I’m more of a fan of the idea of reactive bosses. and reactive fights, I dislike the simple linear dungeons where each boss has a move set that can be learned and memorized, i would much rather have bosses that after a few rotations will adapt to the party or raid team and make it much harder for them to progress. especially at the beginning of the dungeon.

    One idea i really like was even the idea of these random dungeons could appear throughout the world and have amazing loot within, but before you can even gain access to the dungeon you had the kill a boss outside of it to get the key to entry. once the key was obtained by one party and opened the door would be unlocked for any group to enter, these specialized dungeons are PvP zones throughout the dungeon except in boss rooms.

    once the boss is defeated by a team, they gain the loot and the dungeon collapses, since PvP is enabled within the dungeon the loot would be exceptional, and the boss difficulty would also be exceptionally hard. While PvP would not be allowed in the boss room, the boss could be instanced so that multiple teams could fight the same boss in different instances in which it becomes a race to kill it first.

    But I’ve kind of gone off on a tangent, The harder and more unpredictable a boss is the happier I am, The one thing that has killed wow for me is that raids and dungeons after a few runs, you have it memorized know exactly what to do and when to do it, and it becomes a cakewalk. I feel that if it was hard and unpredictable and we wiped 20 times before beating it, as long as the loot and other rewards were comparable to its difficulty, I would feel like I had accomplished something. And that should be what it’s all about.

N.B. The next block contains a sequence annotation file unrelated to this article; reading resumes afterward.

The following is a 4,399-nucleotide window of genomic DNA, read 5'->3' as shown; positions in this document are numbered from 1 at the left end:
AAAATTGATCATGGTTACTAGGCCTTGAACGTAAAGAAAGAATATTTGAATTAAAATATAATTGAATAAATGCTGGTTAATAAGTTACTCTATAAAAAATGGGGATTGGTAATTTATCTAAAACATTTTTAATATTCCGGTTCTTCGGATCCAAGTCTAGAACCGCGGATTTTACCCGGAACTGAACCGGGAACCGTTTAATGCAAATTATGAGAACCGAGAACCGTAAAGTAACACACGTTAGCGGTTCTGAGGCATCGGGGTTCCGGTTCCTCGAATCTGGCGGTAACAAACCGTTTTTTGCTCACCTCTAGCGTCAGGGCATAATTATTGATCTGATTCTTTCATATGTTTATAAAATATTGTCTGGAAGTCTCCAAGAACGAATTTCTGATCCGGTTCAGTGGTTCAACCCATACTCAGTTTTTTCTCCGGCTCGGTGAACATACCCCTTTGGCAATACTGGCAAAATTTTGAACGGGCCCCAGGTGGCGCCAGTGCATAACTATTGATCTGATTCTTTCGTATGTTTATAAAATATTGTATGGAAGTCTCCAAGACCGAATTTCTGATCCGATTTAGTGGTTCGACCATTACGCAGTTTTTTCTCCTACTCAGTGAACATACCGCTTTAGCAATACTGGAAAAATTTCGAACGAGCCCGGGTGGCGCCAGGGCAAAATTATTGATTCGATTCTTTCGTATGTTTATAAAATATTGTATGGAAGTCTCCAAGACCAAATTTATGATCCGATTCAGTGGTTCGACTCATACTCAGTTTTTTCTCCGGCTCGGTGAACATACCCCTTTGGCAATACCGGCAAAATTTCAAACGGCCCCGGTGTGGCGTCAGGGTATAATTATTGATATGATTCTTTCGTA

Being able to say “Man that was really hard but we did it, we got some great loot and we achieved an important step in our journey through the game”.
  • boss_difficulty.gif?h=250

    Glorious Ashes community - it's time for another Dev Discussion! Dev Discussion topics are kind of like a "reverse Q&A" - rather than you asking us questions about Ashes of Creation, we want to ask YOU what your thoughts are.

    Our design team has compiled a list of burning questions we'd love to get your feedback on regarding gameplay, your past MMO experiences, and more. Join in on the Dev Discussion and share what makes gaming special to you!


    Dev Discussion #25 - Boss Difficulty
    Do you enjoy "gatekeeper" bosses - a boss that is very difficult right at the start of a dungeon, followed by a few easier bosses? Or do you prefer linear difficulty in boss difficulty?